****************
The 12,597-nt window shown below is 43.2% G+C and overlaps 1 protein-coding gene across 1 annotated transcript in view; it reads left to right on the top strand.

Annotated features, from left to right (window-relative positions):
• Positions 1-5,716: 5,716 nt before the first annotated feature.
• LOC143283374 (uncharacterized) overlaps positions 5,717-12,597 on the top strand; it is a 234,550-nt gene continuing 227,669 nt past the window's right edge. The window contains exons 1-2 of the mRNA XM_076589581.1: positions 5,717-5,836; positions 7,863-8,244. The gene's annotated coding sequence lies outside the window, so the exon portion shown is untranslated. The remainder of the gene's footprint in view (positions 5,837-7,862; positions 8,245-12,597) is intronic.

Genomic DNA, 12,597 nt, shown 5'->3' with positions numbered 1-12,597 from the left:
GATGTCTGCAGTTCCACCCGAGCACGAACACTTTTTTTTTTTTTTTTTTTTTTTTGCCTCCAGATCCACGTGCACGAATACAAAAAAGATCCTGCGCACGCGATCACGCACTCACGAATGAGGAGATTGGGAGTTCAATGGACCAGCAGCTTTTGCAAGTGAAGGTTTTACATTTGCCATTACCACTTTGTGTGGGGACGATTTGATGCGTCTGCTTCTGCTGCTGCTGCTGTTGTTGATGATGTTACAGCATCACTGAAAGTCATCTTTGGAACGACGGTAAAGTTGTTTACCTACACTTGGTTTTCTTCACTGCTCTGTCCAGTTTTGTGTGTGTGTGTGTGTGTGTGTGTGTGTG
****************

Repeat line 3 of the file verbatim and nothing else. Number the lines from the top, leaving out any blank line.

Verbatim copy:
• Positions 1-5,716: 5,716 nt before the first annotated feature.